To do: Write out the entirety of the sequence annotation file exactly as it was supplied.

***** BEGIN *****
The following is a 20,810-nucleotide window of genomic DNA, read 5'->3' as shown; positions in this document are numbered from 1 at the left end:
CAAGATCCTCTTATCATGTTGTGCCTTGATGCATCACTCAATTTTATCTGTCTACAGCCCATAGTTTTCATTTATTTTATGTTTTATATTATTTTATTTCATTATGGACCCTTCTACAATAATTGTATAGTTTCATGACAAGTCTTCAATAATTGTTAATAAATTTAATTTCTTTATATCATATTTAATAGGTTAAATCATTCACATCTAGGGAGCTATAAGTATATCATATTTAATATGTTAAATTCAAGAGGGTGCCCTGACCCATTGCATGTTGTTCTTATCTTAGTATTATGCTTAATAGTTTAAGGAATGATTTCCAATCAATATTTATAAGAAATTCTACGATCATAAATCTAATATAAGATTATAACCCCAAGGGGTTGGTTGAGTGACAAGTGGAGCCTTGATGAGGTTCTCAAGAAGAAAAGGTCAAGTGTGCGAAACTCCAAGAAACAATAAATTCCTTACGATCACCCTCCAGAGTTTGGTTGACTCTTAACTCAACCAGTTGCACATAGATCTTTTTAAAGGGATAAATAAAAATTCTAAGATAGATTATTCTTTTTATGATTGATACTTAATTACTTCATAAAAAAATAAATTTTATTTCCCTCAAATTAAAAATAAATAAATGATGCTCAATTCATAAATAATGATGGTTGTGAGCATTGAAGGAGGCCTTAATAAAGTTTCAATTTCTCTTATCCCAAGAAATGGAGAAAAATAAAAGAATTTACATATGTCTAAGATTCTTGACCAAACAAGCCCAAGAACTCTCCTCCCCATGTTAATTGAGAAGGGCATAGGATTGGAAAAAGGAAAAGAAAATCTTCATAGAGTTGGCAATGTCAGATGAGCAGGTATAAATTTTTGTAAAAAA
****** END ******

The following is a 20,810-nucleotide window of genomic DNA, read 5'->3' as shown; positions in this document are numbered from 1 at the left end:
CAAGATCCTCTTATCATGTTGTGCCTTGATGCATCACTCAATTTTATCTGTCTACAGCCCATAGTTTTCATTTATTTTATGTTTTATATTATTTTATTTCATTATGGACCCTTCTACAATAATTGTATAGTTTCATGACAAGTCTTCAATAATTGTTAATAAATTTAATTTCTTTATATCATATTTAATAGGTTAAATCATTCACATCTAGGGAGCTATAAGTATATCATATTTAATATGTTAAATTCAAGAGGGTGCCCTGACCCATTGCATGTTGTTCTTATCTTAGTATTATGCTTAATAGTTTAAGGAATGATTTCCAATCAATATTTATAAGAAATTCTACGATCATAAATCTAATATAAGATTATAACCCCAAGGGGTTGGTTGAGTGACAAGTGGAGCCTTGATGAGGTTCTCAAGAAGAAAAGGTCAAGTGTGCGAAACTCCAAGAAACAATAAATTCCTTACGATCACCCTCCAGAGTTTGGTTGACTCTTAACTCAACCAGTTGCACATAGATCTTTTTAAAGGGATAAATAAAAATTCTAAGATAGATTATTCTTTTTATGATTGATACTTAATTACTTCATAAAAAAATAAATTTTATTTCCCTCAAATTAAAAATAAATAAATGATGCTCAATTCATAAATAATGATGGTTGTGAGCATTGAAGGAGGCCTTAATAAAGTTTCAATTTCTCTTATCCCAAGAAATGGAGAAAAATAAAAGAATTTACATATGTCTAAGATTCTTGACCAAACAAGCCCAAGAACTCTCCTCCCCATGTTAATTGAGAAGGGCATAGGATTGGAAAAAGGAAAAGAAAATCTTCATAGAGTTGGCAATGTCAGATGAGCAGGTATAAATTTTTGTAAAAAA